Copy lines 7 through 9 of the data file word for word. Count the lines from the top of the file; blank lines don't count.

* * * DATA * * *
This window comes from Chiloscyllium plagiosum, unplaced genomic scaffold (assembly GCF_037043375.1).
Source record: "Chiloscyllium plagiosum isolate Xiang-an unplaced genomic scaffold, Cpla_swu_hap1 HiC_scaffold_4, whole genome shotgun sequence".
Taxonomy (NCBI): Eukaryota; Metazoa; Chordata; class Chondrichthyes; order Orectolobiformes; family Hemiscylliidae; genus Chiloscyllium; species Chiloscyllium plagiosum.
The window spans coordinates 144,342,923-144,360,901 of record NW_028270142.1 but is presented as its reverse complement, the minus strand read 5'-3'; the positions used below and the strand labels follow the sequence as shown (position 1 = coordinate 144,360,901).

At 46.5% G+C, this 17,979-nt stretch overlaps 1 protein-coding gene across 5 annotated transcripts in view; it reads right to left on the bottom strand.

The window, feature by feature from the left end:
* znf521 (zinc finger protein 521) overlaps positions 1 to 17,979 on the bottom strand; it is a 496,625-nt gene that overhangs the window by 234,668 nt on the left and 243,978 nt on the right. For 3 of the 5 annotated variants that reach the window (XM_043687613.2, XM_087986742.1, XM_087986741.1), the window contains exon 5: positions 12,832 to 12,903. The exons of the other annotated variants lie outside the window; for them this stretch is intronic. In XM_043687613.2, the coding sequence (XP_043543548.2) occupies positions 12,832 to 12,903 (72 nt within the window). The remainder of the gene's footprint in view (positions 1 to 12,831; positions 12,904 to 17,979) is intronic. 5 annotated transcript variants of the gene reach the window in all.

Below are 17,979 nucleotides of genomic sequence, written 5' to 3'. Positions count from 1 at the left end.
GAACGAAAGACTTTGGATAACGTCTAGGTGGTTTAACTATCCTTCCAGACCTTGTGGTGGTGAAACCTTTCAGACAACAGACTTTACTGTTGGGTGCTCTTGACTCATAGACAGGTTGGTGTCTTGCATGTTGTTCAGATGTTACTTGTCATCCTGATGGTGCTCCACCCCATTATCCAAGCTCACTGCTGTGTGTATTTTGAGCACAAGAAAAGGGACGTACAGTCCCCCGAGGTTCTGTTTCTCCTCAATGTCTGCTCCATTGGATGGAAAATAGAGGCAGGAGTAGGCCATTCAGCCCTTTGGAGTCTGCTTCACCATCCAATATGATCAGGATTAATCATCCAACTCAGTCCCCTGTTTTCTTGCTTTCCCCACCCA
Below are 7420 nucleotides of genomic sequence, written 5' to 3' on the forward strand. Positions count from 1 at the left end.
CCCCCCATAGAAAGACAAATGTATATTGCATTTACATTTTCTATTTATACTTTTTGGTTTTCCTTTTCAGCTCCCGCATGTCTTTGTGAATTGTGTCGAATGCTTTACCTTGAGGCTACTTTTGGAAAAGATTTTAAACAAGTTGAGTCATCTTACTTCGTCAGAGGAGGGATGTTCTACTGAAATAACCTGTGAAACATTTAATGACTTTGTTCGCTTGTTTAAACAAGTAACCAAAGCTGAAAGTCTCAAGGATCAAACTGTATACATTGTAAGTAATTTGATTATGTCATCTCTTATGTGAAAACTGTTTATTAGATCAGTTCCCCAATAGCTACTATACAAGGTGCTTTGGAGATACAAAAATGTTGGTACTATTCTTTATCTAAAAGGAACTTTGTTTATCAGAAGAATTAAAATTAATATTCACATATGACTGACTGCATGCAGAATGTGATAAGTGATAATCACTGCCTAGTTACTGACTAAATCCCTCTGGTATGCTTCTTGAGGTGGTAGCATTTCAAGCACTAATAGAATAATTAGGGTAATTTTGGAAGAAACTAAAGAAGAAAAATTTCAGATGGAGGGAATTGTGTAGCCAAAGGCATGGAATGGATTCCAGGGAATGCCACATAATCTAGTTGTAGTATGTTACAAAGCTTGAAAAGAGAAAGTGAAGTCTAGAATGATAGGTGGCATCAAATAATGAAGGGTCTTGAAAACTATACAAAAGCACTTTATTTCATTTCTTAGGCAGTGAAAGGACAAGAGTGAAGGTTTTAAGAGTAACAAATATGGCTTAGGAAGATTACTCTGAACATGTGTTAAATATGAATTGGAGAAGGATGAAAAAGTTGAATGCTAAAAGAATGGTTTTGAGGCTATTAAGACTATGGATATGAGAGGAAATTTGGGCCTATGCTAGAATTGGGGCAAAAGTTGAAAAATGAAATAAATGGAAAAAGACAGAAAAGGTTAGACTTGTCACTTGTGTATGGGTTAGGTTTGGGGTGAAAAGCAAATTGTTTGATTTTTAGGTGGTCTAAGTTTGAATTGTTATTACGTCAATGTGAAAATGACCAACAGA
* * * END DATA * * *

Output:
* znf521 (zinc finger protein 521) overlaps positions 1 to 17,979 on the bottom strand; it is a 496,625-nt gene that overhangs the window by 234,668 nt on the left and 243,978 nt on the right. For 3 of the 5 annotated variants that reach the window (XM_043687613.2, XM_087986742.1, XM_087986741.1), the window contains exon 5: positions 12,832 to 12,903. The exons of the other annotated variants lie outside the window; for them this stretch is intronic. In XM_043687613.2, the coding sequence (XP_043543548.2) occupies positions 12,832 to 12,903 (72 nt within the window). The remainder of the gene's footprint in view (positions 1 to 12,831; positions 12,904 to 17,979) is intronic. 5 annotated transcript variants of the gene reach the window in all.

Below are 17,979 nucleotides of genomic sequence, written 5' to 3'. Positions count from 1 at the left end.
GAACGAAAGACTTTGGATAACGTCTAGGTGGTTTAACTATCCTTCCAGACCTTGTGGTGGTGAAACCTTTCAGACAACAGACTTTACTGTTGGGTGCTCTTGACTCATAGACAGGTTGGTGTCTTGCATGTTGTTCAGATGTTACTTGTCATCCTGATGGTGCTCCACCCCATTATCCAAGCTCACTGCTGTGTGTATTTTGAGCACAAGAAAAGGGACGTACAGTCCCCCGAGGTTCTGTTTCTCCTCAATGTCTGCTCCATTGGATGGAAAATAGAGGCAGGAGTAGGCCATTCAGCCCTTTGGAGTCTGCTTCACCATCCAATATGATCAGGATTAATCATCCAACTCAGTCCCCTGTTTTCTTGCTTTCCCCACCCA